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Title: The fate of potassium and ash from biomass combustion and their impact on the degradation of monoethanolamine (MEA) for carbon capture
Author: Clery, Diarmaid Seosamh
ISNI:       0000 0004 8498 7075
Awarding Body: University of Leeds
Current Institution: University of Leeds
Date of Award: 2019
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Bioenergy with carbon capture and storage (BECCS) is expected to play an important role in mitigating the effects of climate change due to its ability, if done correctly, to remove CO2 from the atmosphere. Many future greenhouse gas emission scenarios rely on BECCS to offset sectors that will struggle to cut emissions. The focus of this work is to examine the impact of combusting biomass on the amines used to capture CO2 in a carbon capture plant. Biomass fuels were selected that are likely to be used by a BECCS power plant. These fuels were characterised to determine their fundamental composition and combusted under various conditions to examine the release of species volatile under combustion temperatures. Potassium is an element present in high quantities in biomass and highly volatile under combustion. A single particle combustion rig was employed to examine the release of potassium during biomass combustion and the impacts of an additive on potassium release were examined. Whilst combustion of biomass at different temperatures enabled an examination of the ashes which may encounter a carbon capture facility. Biomass and coal ashes were used to examine the effects on the degradation of 30 wt% w/w MEA in laboratory and pilot scale experiments. Solvent samples were analysed by 1H nuclear magnetic resonance (NMR) and gas chromatography mass spectrometry (GC-MS) for the formation degradation products. This work characterised degradation products previously identified in literature and a degradation product that had not been previously identified, which is present in significant quantities. The analysis of laboratory and pilot scale results in this thesis suggest that carbon capture solvents are likely to encounter high quantities of potassium from biomass combustion. However the degradation of MEA, and thus the associated regeneration cost, may be less when carbon capture is used with biomass flue gases rather than coal. The important findings of this work provides initial evidence for the installation of post-combustion carbon capture technologies working well with gases produced from biomass combustion.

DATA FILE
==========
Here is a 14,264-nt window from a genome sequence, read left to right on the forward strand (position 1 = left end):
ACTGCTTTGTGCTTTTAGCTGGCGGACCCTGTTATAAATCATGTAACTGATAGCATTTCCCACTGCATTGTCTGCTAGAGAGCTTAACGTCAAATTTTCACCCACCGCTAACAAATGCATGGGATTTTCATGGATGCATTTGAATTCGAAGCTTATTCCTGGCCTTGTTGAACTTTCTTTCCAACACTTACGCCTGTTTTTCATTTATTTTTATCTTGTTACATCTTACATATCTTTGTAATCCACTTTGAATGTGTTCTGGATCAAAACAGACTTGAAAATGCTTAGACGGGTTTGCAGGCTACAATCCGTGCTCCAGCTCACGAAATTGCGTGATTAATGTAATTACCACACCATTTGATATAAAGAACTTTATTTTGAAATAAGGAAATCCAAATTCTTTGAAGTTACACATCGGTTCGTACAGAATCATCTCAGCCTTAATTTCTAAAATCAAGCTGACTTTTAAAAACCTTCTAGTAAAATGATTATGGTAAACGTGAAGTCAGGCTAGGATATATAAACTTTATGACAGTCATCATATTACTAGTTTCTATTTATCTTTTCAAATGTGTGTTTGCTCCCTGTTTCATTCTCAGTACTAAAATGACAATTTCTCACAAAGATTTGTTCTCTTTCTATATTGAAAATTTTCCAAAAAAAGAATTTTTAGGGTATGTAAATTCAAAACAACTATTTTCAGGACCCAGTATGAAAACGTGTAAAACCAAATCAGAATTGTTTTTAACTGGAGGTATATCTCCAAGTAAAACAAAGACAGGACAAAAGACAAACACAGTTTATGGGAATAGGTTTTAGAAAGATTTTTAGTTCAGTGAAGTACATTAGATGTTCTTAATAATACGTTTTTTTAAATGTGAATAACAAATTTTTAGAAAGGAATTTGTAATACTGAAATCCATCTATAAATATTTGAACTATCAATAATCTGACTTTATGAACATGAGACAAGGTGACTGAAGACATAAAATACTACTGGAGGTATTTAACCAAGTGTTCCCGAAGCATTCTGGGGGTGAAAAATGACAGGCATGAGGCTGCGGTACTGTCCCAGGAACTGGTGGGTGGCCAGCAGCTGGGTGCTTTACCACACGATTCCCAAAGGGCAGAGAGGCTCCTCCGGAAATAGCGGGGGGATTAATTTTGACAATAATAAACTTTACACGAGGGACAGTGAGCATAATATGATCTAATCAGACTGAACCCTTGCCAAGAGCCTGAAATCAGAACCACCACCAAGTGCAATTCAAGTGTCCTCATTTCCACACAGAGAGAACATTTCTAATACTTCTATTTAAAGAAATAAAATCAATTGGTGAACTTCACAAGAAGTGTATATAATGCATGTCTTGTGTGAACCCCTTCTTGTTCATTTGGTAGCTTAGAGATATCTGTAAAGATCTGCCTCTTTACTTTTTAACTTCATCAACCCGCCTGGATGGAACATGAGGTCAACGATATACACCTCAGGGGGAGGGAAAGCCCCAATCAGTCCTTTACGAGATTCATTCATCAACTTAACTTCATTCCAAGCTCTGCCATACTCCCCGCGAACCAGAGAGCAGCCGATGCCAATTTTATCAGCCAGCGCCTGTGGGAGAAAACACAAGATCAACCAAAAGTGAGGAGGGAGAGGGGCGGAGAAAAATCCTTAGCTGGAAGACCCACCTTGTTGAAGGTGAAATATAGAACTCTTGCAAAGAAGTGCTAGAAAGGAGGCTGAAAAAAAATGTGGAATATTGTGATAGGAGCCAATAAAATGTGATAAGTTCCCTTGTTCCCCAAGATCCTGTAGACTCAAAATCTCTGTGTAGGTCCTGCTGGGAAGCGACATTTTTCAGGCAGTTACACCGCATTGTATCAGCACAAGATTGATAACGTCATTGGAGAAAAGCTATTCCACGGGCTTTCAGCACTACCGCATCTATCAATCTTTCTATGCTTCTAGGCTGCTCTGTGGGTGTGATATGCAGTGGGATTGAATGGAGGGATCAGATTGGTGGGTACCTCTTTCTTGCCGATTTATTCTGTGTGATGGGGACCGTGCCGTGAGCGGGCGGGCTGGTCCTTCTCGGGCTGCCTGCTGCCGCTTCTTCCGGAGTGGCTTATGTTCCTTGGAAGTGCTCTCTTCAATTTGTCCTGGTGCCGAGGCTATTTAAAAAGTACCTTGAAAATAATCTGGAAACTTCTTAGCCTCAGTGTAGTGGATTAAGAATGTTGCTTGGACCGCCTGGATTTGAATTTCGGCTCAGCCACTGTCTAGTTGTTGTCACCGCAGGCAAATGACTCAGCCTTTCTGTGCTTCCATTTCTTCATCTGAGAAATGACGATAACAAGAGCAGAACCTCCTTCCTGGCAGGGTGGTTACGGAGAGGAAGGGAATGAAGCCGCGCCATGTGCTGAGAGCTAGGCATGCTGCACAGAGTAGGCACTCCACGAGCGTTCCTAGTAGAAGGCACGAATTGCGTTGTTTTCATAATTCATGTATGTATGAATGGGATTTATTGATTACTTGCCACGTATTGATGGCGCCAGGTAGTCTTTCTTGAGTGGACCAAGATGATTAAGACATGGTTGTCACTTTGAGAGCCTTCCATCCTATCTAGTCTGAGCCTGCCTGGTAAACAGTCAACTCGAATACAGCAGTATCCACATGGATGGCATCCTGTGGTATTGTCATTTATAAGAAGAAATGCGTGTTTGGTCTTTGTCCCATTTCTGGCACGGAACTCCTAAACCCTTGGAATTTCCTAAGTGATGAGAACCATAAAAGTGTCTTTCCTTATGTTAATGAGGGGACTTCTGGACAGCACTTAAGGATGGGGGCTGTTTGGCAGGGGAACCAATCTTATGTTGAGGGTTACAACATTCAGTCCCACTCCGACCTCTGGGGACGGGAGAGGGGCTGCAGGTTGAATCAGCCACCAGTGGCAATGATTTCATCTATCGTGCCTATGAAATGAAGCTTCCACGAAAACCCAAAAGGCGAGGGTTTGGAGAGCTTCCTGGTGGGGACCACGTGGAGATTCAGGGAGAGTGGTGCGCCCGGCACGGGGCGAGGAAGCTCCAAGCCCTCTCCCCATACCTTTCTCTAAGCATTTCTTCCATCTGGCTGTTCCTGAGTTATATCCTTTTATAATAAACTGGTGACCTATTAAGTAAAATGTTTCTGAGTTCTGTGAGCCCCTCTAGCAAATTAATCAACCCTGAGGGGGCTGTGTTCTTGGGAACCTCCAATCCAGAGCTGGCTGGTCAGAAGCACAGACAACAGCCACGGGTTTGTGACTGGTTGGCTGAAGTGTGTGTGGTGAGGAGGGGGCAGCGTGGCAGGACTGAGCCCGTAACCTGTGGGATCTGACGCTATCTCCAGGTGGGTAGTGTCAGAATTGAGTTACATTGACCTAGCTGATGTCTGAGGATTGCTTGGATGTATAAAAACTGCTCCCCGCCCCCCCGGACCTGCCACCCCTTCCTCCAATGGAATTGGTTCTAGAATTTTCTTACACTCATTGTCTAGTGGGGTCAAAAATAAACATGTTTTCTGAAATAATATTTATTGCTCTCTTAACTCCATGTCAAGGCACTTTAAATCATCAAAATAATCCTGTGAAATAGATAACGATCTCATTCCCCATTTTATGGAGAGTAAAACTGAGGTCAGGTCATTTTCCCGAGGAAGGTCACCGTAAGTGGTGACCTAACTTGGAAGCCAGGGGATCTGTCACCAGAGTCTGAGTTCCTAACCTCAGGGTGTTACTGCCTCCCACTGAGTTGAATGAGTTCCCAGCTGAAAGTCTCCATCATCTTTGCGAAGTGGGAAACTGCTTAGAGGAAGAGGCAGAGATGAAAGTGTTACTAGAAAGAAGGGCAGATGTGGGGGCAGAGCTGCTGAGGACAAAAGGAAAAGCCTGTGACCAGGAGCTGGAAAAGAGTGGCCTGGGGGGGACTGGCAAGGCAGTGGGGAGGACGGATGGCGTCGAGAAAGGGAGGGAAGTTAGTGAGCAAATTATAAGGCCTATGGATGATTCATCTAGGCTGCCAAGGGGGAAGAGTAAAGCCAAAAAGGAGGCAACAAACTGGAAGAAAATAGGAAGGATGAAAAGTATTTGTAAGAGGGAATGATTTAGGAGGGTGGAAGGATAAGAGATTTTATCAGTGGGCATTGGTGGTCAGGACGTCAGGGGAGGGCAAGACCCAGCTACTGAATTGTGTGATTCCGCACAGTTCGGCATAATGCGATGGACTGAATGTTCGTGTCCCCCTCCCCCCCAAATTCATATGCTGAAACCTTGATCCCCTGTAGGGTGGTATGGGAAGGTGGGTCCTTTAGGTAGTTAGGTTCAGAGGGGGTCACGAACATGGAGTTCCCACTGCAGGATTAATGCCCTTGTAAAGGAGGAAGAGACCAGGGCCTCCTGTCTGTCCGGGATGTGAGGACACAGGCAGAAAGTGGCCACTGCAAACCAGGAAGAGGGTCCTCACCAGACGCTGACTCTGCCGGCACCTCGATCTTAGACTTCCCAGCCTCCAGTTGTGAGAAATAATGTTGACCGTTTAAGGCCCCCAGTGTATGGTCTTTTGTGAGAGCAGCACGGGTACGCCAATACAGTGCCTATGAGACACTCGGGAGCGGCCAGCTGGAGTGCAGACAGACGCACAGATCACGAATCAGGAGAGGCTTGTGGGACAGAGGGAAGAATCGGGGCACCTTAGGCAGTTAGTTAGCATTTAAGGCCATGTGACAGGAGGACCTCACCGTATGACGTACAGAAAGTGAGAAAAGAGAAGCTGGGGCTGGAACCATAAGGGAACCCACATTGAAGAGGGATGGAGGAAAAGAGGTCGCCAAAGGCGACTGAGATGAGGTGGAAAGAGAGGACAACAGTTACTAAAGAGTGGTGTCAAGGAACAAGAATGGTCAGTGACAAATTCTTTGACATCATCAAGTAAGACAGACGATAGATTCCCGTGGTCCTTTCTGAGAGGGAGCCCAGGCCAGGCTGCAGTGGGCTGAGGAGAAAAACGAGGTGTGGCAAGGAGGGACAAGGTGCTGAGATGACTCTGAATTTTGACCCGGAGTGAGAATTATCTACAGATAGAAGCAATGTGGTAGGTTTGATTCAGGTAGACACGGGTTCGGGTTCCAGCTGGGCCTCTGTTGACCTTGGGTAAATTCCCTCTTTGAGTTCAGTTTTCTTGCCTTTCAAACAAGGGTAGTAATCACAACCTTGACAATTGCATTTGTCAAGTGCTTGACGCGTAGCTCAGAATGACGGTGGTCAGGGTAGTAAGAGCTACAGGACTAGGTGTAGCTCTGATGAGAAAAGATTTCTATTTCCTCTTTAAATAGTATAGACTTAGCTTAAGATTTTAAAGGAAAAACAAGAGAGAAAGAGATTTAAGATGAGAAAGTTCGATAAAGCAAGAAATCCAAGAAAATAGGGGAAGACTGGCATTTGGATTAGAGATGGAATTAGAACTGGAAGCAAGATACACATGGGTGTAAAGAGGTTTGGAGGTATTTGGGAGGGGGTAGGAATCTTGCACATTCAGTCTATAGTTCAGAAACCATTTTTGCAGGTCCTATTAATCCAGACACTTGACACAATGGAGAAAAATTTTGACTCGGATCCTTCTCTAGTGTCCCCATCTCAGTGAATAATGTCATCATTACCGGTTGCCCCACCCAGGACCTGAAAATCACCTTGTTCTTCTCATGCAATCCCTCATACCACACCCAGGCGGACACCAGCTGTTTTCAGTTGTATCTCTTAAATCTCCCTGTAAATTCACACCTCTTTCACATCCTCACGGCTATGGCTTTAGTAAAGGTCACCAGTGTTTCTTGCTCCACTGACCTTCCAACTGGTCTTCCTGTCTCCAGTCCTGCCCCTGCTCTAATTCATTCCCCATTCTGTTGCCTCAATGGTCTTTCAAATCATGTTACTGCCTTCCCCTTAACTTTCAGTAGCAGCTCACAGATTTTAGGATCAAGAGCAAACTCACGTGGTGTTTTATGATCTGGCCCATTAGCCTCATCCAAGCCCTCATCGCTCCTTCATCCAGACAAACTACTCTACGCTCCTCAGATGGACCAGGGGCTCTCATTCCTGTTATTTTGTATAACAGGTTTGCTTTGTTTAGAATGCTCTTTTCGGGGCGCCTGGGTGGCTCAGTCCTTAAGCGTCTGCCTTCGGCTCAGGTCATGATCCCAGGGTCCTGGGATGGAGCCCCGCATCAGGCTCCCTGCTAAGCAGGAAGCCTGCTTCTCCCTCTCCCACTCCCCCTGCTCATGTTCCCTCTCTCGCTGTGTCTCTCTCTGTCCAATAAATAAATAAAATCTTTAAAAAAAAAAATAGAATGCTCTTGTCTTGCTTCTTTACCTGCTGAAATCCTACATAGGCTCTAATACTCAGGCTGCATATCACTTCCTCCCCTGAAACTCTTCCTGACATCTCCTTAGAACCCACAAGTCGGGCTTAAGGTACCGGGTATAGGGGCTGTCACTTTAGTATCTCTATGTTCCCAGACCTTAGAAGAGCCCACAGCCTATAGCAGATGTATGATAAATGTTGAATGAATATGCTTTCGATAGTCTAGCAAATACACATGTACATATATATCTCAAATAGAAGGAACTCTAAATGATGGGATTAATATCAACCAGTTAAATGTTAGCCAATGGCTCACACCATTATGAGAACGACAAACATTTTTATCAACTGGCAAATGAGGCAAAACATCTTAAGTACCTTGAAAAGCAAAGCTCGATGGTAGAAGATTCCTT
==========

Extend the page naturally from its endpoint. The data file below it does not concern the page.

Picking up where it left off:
Supervisor: Jones, Jenny M. ; Rayner, Chris M. ; Mason, Patrick E. Sponsor: EPSRC
Qualification Name: Thesis (Ph.D.) Qualification Level: Doctoral
EThOS ID:  DOI: Not available